By now you’re probably aware that the Fourth of July fireworks for the City of Vero Beach have been canceled due to COVID-19. But don’t let that dampen your holiday celebrations. There are a couple of wondrous spots on your television lineup, which should thrill adults and children alike.
First up is the Broadway blockbuster “Hamilton,” which begins streaming this Friday, July 3 on Disney Plus. The Lin-Manuel Miranda musical about the American Revolution-era life and death of Alexander Hamilton has lured 2.6 million theater patrons to New York, London, Los Angeles and many other big towns to pay more than $800 for the best seats, if they could find one. But now, it’s part of your $6.99 subscription to Disney Plus. “Hamilton” is not what you’d call part of the Great American Musical tradition. No Rodgers and Hammerstein, nor Lerner and Lowe … not even Kander and Ebb. This is Lin-Manuel Miranda, which means hip-hop, R&B ballads and inventive rap with engaging beat and smart lyrics. Miranda, who also created “In the Heights,” became fascinated with Hamilton, who was born into poverty but rose to become the country’s first treasury secretary. He drifted into American lore when his political rival, Aaron Burr, who was born to wealth and stature, shot him in a duel. Miranda’s musical casts mostly people of color into the roles, commenting on the theme of rebels forging a new nation. In 2016, the show won the Tony Award for best new musical and a Pulitzer Prize for drama. This streamed presentation is not just a static shot of a performance on stage; it is a live-capture film of two performances. It was shot over a little more than three days in 2016 with members of the original Tony Award-winning cast. Director Thomas Kail worked with director of photographer Declan Quinn to get the right angles to capture key moments. Nine cameras were installed around the Broadway theater, including one looking at the audience so you can get a sense of actually being in the theater. More than 100 microphones were used. And, between the public performance, the cast came together again to do a few of the numbers so that on-stage cameras could get close-ups. In all, the film captures the entire 161 minutes of the Broadway production, including intermission. The only change has been the muting of a couple profanities so that it could get a PG-13 rating. (However, one swear word remains.) It cost about $10 million to shoot the live-capture. Disney paid $75 million for rights to stream the production. It had originally been planned to go into theaters in October, but with the COVID-19, it was decided to move it to streaming and to the Fourth of July weekend.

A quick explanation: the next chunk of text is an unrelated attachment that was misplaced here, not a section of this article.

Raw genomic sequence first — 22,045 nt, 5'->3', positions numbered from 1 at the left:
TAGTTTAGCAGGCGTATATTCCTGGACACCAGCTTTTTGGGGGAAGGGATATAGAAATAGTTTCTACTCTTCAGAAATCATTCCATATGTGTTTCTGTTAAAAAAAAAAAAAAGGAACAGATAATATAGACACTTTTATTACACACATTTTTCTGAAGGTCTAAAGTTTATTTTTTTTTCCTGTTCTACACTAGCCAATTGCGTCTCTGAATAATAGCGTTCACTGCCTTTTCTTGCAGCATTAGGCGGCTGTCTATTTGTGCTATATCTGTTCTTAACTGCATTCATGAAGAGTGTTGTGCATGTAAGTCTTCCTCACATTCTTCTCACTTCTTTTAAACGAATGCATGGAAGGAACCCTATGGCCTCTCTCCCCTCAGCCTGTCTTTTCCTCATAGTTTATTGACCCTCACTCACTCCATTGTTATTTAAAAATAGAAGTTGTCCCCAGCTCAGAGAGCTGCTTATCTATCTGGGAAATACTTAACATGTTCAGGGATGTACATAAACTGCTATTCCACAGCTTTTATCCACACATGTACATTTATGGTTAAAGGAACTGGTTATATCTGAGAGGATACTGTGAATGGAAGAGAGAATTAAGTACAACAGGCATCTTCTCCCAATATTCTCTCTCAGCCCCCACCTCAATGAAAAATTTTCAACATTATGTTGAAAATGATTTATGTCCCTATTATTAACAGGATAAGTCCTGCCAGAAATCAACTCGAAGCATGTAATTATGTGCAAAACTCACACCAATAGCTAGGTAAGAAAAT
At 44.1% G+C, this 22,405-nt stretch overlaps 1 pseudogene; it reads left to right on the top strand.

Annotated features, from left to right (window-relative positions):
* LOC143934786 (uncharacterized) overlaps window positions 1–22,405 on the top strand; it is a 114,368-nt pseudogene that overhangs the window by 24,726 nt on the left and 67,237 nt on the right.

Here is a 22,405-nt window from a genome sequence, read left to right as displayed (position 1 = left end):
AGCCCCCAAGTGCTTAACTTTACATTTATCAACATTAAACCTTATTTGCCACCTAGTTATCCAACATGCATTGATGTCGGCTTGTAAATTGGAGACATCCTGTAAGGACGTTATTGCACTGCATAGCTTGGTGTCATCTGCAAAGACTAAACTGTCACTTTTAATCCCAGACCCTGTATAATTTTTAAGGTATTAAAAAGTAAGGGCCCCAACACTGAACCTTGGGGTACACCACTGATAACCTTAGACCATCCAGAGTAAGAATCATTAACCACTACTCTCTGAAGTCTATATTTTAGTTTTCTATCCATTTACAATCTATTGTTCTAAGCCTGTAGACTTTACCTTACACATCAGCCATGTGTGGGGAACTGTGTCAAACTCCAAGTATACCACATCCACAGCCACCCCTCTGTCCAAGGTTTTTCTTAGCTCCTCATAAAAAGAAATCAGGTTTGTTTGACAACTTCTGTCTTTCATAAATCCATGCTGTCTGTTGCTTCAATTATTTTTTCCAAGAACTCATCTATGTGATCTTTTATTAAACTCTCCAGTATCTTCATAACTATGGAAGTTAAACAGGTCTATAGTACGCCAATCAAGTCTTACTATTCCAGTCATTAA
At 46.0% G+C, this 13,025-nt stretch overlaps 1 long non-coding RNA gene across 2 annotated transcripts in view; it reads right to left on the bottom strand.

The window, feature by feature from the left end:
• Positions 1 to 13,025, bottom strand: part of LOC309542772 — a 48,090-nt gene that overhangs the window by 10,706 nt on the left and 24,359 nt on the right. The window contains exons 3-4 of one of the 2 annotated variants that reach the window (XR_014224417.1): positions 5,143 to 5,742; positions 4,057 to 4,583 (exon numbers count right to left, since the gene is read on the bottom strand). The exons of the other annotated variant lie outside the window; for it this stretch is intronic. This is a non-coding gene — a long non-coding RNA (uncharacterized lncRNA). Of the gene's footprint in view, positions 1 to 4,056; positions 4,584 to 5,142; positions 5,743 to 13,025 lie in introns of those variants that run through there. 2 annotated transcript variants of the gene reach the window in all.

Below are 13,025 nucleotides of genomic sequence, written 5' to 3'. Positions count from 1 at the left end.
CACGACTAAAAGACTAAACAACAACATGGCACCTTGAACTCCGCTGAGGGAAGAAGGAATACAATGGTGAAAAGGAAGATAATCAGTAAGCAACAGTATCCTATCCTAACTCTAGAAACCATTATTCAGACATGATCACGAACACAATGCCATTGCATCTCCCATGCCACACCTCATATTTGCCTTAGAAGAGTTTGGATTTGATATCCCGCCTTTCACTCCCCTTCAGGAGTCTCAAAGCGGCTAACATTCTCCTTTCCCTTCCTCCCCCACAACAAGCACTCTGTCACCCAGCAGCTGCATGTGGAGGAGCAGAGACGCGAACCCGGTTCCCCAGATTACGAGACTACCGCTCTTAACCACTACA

Grab some sparklers and join in the fun with PBS’ 40th annual presentation of “A Capitol Fourth.” There will be fireworks and a special tribute to all those amazing first responders and essential workers who have helped us all throughout the pandemic. The show will be hosted by John Stamos and Vanessa Williams. Unlike past shows, this one is pre-recorded. Because of COVID-19, organizers did not want to chance bringing out the 700,000 people who normally flock to the West Lawn of the U.S. Capitol. That was a good idea, because that event packs people in like sardines. Even leaving the place takes a good hour and you’re shoulder to shoulder heading toward your car or a bus. So, instead, this year’s “Capitol Fourth” will have performances from New York, Los Angeles, Philadelphia and Washington, D.C. It will be presented on TV, radio and digital media. This special presentation will also honor our nation’s African-American heroes and wounded warriors and their families. While the performances have been recorded, the fireworks display will be live and shot from different points of view around Washington. While you’re watching, you might also want to find some of the family-friendly fun at the PBS’ Capitol Fourth website. You can test your knowledge by taking an American History quiz, and there’s one for children as well. (Clue: On our 200th anniversary, more than two dozen tons of fireworks were exploded over the Washington Monument.) The website also teaches you the names of what you’ll ooh and aah at in the “Name that Firework” page. And you can also download and print some Fourth of July coloring pages for your little ones. For all that, go to PBS.org/a-capitol-fourth, then click onto 2020 concert, then click onto “Fireworks & Fun.”